There was the Joe Biden's inauguration as the new USA president this week. Amanda Gorman won her spotlight with her poem: The hill we climb. I listened to it thousand times. Yes! Poetry is what the world needs right now.

"When day comes, we step out of the shade, aflame and unafraid.

The new dawn blooms as we free it.

For there is always light,

if only we’re brave enough to see it.

If only we’re brave enough to be it"

Amanda Gorman reminds me the power of poetry. Joe Biden was the fourth presidents who had poets in inaugural ceremony after John F. Kennedy (1961), Bill Clinton (1993, 1997) and Barack Obama (2009, 2013). After listening to them all, "On the Pulse of Morning" is my favorite.

In Vietnam, poetry was also used to unite the nation. Vietnamese people learnt by heart Lý Thường Kiệt's Nam quốc sơn hà (Mountains and Rivers of the Southern Country) as the symbol of indepence from the North:


Nam quốc sơn hà nam đế cư

Tiệt nhiên định phận tại thiên thư Như hà nghịch lỗ lai xâm phạm Nhữ đẳng hành khan thủ bại hư


"Translated: The mountains and rivers that carved the southern empire, dwelled by the Southern Emperor.

Its sovereignty is of nature's will and is allotted in script from the heaven. What gives these invaders the right to trespass it, They shall, in doing that, see themselves be defeated and shamed"


In this digital age, one could question the need of poetry. To me, there is no computer program can beat a rightful poem in rhetoric. Amanda Gorman has done a fantastic job confirming the role of poetry in chaotic times.

Maybe a poem won't literally pass legislation or deflect a bullet from exploding in my Black body, but a poem is what makes our hearts move. It does make people think, reflect, and it can even lead to empathy. We need that. That quality of light where hopes and dreams can live is what this country needs, and you can count on the artists to keep fueling all of our movements for liberation (Ashley M. Jones)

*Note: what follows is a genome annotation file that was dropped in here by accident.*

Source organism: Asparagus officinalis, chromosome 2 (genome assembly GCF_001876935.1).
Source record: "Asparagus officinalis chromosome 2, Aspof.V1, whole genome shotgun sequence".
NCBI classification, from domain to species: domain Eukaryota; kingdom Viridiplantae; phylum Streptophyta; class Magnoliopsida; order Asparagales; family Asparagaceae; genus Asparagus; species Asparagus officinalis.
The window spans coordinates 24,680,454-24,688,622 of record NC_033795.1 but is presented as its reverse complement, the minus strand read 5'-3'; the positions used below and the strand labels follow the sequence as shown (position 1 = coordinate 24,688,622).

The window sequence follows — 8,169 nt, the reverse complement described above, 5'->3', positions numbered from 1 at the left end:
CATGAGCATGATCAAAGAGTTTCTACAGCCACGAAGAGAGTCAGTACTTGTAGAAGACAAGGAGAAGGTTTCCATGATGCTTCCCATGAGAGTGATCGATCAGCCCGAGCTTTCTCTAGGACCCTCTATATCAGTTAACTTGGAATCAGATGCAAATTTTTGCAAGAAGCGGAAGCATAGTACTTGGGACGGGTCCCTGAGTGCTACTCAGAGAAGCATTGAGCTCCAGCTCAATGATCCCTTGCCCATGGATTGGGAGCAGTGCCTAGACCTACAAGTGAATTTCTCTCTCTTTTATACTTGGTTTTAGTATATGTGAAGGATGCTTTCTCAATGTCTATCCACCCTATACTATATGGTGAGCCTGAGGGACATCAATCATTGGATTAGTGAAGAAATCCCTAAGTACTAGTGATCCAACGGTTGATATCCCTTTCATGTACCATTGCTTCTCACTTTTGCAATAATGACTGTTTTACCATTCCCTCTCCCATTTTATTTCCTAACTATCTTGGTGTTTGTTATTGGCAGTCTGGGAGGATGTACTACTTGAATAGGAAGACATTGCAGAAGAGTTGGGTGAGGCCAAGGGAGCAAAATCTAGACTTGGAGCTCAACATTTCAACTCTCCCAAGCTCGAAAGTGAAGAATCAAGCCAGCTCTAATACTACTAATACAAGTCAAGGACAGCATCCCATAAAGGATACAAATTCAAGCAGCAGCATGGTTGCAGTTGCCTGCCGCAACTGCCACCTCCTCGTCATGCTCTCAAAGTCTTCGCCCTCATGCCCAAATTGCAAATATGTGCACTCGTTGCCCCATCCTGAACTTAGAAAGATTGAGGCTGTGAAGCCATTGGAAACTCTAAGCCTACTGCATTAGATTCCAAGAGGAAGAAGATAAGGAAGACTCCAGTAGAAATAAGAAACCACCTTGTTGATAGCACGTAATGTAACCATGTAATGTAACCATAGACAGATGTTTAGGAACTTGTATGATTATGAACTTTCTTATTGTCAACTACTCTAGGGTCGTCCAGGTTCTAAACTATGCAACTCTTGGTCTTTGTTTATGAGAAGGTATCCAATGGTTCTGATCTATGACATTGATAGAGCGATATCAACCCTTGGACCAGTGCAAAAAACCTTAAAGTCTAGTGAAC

As an aspiring teacher, I also curious with the use of poetry in (economics) teaching. Poetry is known as a mnemonic device in Math lessons. I still remember the poem on trapezoid at high-school:

Muốn tính diện tích hình thang

Đáy lớn, đáy nhỏ ta mang cộng vào

Rồi đem nhân với đường cao

Chia đôi kết quả thế nào cũng ra


(Translated: If you want to calculate the area of a trapezoid

We bring larger base plus smaller base

Then multiply it by the heigh

Divide by two we've got the results)


Mary Davis in Tufts University had an experiment that assigned graduate students to write proses for economics class. Here is one poem on diminishing rate of return by Betsy Byrum

On weekend mornings and without delay

I make some coffee to jump-start my day

The first cup’s delicious – fragrant and hot

It helps wake me up and def hits the spot

I have a second, it quenches my thirst

But’s not as satisfying as the first I drink a third cuz it’s there in the pot It’s good but makes my stomach hurt a lot


The quantitative impact of poetry on student scores is not available yet. Students, however, reports spending longer for economics assignment. Long-term retention and overall student experience are the two positive outcomes of this experiment. To first year students in Vietnam university, I don't think poetry is a suitable learning/teaching tool yet. This approach may work well in liberal arts system. We shall wait and see whether Fulbright University adopts creative poetry in economics. Till now, let us appreciate the beauty and power of words and poetry with Maya Angelou


Reference:

  1. The Week (2021), From Kennedy to Biden: The tradition of the inaugural poet, https://www.theweek.in/leisure/society/2021/01/20/from-kennedy-to-biden-the-tradition-of-the-inaugural-poet.html

  2. Jones, A. (2021), Amanda Gorman reminded America what poetry can do, https://edition.cnn.com/2021/01/22/opinions/amanda-gorman-affirmed-poetry-and-me-ashley-m-jones/index.html

  3. Davis, M. (2019), The Poetry of Economics, https://sites.tufts.edu/marydavis/files/2017/01/Poetry_Final_Draft_8_12.pdf

  4. Davis, M. (2019), Poetry and economics: Creativity, engagement and learning in the economics classroom, International Review of Economics Education.

  5. Davis, M. (2015), Bringing imagination back to the classroom: A model for creative arts in economics, International Review of Economics Education.

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Hello again!

I'm back with another set of recommendations. In the past weeks, I discovered some interesting Vietnamese podcasts and readings that I'm delighted to share with you.

1. Podcasts

Vietnamese podcast starts to gain its popularity. In the previous posts, I already mentioned Oddly Normal and Unlock FM as two of my new found love. Here are two more lovable background noise for your morning walks.